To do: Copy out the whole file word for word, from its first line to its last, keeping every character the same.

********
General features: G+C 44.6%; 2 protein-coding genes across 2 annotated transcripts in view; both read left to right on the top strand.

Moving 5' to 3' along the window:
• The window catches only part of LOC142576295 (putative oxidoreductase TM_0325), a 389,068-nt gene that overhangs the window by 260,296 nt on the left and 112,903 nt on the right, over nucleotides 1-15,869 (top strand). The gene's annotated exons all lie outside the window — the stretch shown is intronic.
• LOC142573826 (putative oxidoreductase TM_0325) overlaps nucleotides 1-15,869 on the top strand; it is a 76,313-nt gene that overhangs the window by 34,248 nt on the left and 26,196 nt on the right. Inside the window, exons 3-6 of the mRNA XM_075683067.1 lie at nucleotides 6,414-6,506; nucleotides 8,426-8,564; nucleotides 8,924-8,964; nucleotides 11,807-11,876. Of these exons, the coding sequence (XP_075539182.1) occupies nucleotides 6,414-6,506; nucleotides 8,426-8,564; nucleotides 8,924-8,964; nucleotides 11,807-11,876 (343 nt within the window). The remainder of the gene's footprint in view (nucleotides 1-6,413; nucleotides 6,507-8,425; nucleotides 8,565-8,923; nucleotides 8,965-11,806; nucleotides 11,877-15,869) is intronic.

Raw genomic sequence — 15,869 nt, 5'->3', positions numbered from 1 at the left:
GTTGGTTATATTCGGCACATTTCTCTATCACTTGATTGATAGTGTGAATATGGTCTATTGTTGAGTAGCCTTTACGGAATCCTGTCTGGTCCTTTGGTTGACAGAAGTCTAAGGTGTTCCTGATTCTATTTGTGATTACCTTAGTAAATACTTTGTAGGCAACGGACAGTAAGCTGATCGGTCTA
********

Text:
General features: G+C 44.6%; 2 protein-coding genes across 2 annotated transcripts in view; both read left to right on the top strand.

Moving 5' to 3' along the window:
• The window catches only part of LOC142576295 (putative oxidoreductase TM_0325), a 389,068-nt gene that overhangs the window by 260,296 nt on the left and 112,903 nt on the right, over nucleotides 1-15,869 (top strand). The gene's annotated exons all lie outside the window — the stretch shown is intronic.
• LOC142573826 (putative oxidoreductase TM_0325) overlaps nucleotides 1-15,869 on the top strand; it is a 76,313-nt gene that overhangs the window by 34,248 nt on the left and 26,196 nt on the right. Inside the window, exons 3-6 of the mRNA XM_075683067.1 lie at nucleotides 6,414-6,506; nucleotides 8,426-8,564; nucleotides 8,924-8,964; nucleotides 11,807-11,876. Of these exons, the coding sequence (XP_075539182.1) occupies nucleotides 6,414-6,506; nucleotides 8,426-8,564; nucleotides 8,924-8,964; nucleotides 11,807-11,876 (343 nt within the window). The remainder of the gene's footprint in view (nucleotides 1-6,413; nucleotides 6,507-8,425; nucleotides 8,565-8,923; nucleotides 8,965-11,806; nucleotides 11,877-15,869) is intronic.

Raw genomic sequence — 15,869 nt, 5'->3', positions numbered from 1 at the left:
GTTGGTTATATTCGGCACATTTCTCTATCACTTGATTGATAGTGTGAATATGGTCTATTGTTGAGTAGCCTTTACGGAATCCTGTCTGGTCCTTTGGTTGACAGAAGTCTAAGGTGTTCCTGATTCTATTTGTGATTACCTTAGTAAATACTTTGTAGGCAACGGACAGTAAGCTGATCGGTCTA